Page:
Friday, February 17, 2012


trust me when I tell you-people, that if you are a CREATOR whether you're a visual artist, dancer, poet or a writer(the original audience that's being addressed) what this man Ira Glass, has to say is solid gold. He's saying stuff I've reported on for years, but says it so much better. It's about overcoming inertia in your art, and coming to grips with that period in your journey where you are absolutely terrible doing the thing you so desire to do. Enough talk from me, please watch the broadcast and be inspired.

Ira Glass on Storytelling from David Shiyang Liu on Vimeo.


adebanji said...


Thomas said...

This advice was given many years prior--though less aphoristically--by author Ray Bradbury, who after writing thousands of pages finally wrote "The Velt" and knew that he had finally crafted something worth reading.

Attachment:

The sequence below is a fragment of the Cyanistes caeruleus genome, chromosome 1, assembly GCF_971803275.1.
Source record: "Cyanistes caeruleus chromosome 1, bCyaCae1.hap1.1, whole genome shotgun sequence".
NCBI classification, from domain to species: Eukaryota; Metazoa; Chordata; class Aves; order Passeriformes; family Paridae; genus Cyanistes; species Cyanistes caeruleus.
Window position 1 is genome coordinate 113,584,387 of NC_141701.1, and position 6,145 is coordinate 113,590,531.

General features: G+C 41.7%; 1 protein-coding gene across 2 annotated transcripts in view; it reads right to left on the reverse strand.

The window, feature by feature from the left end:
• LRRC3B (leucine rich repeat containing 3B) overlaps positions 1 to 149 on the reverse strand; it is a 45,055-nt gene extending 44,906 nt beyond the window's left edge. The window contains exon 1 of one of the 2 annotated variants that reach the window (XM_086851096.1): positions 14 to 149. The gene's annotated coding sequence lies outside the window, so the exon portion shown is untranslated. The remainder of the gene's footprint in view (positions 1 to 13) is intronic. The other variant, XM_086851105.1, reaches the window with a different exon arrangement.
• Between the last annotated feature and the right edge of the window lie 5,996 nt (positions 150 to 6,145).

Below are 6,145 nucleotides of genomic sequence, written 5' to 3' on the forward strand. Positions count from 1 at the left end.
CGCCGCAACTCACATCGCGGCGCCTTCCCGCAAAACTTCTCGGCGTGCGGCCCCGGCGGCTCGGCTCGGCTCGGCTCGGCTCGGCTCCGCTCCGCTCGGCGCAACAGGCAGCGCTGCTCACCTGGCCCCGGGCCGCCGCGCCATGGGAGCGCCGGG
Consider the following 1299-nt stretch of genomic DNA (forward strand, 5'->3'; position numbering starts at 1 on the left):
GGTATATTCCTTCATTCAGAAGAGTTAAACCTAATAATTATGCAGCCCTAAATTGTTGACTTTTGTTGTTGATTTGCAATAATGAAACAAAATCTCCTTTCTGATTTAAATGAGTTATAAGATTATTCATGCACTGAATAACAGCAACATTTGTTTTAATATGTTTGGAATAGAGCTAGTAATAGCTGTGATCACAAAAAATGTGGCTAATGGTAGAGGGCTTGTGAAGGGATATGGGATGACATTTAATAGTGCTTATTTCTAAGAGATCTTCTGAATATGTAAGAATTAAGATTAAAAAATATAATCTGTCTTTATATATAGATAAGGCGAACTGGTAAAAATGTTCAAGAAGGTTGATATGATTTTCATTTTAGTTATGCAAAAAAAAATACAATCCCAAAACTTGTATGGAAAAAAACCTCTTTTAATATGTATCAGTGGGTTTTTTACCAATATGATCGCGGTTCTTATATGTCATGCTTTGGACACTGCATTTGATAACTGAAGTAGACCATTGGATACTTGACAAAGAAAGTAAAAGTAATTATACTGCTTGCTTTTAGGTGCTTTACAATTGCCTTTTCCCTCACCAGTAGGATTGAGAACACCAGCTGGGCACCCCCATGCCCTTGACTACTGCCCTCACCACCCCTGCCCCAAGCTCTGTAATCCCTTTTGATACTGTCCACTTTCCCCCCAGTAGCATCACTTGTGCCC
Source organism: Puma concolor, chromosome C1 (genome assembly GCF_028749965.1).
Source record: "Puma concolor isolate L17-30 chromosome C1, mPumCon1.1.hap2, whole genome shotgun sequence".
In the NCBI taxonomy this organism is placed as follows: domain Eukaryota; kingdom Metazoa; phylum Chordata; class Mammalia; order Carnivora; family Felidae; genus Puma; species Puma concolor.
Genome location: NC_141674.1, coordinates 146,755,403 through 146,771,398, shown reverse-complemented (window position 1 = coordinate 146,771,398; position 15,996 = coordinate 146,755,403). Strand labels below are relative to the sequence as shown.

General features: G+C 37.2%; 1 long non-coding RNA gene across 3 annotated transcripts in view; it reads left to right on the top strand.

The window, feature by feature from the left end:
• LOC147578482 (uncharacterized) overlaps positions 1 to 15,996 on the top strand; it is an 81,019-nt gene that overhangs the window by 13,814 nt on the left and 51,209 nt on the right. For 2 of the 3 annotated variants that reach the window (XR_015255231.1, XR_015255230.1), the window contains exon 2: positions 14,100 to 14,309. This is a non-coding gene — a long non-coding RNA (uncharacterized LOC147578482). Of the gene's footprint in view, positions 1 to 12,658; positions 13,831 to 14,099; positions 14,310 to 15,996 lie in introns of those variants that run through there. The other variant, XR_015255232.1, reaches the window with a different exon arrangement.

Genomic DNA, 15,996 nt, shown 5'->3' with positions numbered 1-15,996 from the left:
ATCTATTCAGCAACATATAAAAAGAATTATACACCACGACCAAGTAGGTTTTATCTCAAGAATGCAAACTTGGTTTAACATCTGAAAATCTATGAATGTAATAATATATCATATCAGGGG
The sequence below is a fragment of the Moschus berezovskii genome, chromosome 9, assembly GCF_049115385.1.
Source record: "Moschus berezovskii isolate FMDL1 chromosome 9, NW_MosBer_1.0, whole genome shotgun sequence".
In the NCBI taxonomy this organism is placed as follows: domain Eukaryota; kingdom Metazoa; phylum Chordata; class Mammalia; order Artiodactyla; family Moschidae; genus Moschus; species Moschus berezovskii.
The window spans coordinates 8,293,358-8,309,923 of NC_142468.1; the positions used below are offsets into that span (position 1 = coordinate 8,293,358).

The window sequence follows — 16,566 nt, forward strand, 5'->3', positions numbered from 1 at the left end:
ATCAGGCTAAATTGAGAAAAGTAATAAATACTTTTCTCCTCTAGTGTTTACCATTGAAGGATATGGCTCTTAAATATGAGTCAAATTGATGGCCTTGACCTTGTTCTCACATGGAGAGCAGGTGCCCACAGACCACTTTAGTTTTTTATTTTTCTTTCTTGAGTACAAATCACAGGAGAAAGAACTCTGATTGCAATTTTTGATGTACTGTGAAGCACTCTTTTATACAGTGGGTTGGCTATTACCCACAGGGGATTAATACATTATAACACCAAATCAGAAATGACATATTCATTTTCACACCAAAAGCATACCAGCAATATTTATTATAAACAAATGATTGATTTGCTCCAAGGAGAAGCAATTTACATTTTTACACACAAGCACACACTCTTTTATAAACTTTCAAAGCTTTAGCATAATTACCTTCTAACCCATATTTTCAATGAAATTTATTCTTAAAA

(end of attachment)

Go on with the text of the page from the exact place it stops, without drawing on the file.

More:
Personally, when instructing students, I always point out that the first 10,000 drawings are always the hardest.

Elgin Subwaysurfer Bolling said...

This is a principle that needs to be constantly re affirmed and hammered into the minds of people if this "get it quick, high speed Internet, microwave generation". It applies to whatever discipline you're involved in. As a novice in the martial arts the instructors and older classmates modeled for us techniques, postures and positions that we were to reach for, and imitate, using what I call the "monkey see, monkey do method"

Initially you ALWAYS do what you're trying to do badly, even with a live model in front of you, and a perfect image in your head.

We were encouraged to push through this stage f incompetence and awkwardness in our attempt to master the material.

Many, because of ego, and unrealistic expectations, get discouraged, angry and leave.

But those who remain and press on, not only achieve mastery, but exceed their own expectations.

This is the cycle of learning.